All this mature bureaucracy is run by 5 fragile enthusiastic women at the Environmental Division of UNECE, who are supported by limited number of consultants and some dedicated officials from national water agencies. When I think of globalization I first of all wish them courage and additional staff support…
Globalization : ALEA JACTA EST!
Initially negotiated as a regional instrument for Europe, the Convention was amended in 2003 to allow accession by all the United Nations Member States and amendments came into force this February. It is expected that non-ECE countries will be able to join the Convention as of end of 2013. Last Meeting of parties in Rome in November 2012 was attended by delegations of at least 18 non-ECE countries, and Iraq already officially declared that it will join the Convention as soon as possible.
What are strong points of UNECE WC for going global?
– Ready efficient institutional framework;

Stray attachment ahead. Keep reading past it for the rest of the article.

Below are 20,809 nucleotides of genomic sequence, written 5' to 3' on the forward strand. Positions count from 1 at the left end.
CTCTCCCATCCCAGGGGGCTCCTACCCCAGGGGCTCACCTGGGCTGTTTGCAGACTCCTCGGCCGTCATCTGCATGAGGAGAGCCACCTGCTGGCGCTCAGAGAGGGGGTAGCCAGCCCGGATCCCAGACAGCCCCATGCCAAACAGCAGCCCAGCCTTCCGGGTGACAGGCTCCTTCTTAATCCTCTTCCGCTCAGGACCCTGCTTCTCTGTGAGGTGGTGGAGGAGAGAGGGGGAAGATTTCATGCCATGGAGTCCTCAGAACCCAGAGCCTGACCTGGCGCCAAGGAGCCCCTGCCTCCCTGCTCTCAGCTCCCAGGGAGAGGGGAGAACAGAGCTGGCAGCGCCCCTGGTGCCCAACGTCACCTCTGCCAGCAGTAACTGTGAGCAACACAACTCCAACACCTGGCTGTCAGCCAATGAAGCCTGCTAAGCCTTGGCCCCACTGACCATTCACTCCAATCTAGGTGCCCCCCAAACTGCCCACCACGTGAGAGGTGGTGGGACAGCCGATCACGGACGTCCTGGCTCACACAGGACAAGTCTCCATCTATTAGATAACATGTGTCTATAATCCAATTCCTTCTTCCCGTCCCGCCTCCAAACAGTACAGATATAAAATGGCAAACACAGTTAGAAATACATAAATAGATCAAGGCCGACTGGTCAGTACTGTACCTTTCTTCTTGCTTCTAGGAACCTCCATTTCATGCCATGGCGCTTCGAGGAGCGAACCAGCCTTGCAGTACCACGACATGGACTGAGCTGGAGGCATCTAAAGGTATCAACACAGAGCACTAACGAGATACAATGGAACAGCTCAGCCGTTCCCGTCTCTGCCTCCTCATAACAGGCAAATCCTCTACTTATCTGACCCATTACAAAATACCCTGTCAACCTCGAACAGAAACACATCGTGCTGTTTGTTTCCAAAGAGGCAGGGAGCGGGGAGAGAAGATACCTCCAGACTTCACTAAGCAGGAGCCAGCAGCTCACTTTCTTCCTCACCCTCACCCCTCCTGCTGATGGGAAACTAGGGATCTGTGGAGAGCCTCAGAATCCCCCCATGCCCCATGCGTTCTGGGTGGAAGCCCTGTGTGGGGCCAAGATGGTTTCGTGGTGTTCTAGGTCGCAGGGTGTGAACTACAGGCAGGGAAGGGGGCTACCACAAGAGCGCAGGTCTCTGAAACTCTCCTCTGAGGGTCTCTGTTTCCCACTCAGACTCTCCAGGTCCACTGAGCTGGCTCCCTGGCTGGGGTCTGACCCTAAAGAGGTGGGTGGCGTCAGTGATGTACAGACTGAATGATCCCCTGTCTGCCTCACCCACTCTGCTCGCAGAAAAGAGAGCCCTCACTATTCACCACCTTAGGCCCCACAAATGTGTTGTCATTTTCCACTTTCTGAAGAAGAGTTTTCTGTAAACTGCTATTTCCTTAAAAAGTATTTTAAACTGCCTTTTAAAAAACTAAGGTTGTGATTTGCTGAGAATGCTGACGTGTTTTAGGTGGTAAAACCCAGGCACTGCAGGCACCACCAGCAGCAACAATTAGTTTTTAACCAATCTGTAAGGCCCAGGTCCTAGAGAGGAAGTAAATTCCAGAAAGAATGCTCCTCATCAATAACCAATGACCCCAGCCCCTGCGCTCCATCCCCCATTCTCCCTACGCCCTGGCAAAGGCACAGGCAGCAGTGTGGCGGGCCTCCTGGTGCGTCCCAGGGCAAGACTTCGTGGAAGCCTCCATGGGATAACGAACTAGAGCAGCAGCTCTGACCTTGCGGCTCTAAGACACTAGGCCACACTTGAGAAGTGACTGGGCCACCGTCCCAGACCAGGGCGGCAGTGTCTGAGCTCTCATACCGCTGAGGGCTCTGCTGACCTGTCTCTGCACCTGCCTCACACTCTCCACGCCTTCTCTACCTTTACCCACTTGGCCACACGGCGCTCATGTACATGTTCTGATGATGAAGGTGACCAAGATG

– Long-term continuity of efforts essential for transboundary work;
– High level of ownership of Parties, in particular, the key role played by lead Parties in most of the activities;
– Effective partnerships and cooperation established with an ever -increasing number of intergovernmental organizations within and outside the United Nations;
– Rich and innovative toolkit supported by European regional expertise;
– Ability to advance cooperation of EU countries with non-EU countries and use bilateral aid to advance Convention’s objectives;
For civil society great value of the UNECE WC is also in the approach that recognizes expressly the importance of the involvement of civil society to assist with monitoring and compliance. The UNECE WC says “The Riparian Parties shall ensure that information on the conditions of transboundary waters, measures taken or planned to be taken to prevent, control and reduce transboundary impact, and the effectiveness of those measures, is made available to the public”. Specific public participation mechanisms are also prescribed in London Protocol and other subsidiary documents under the Convention.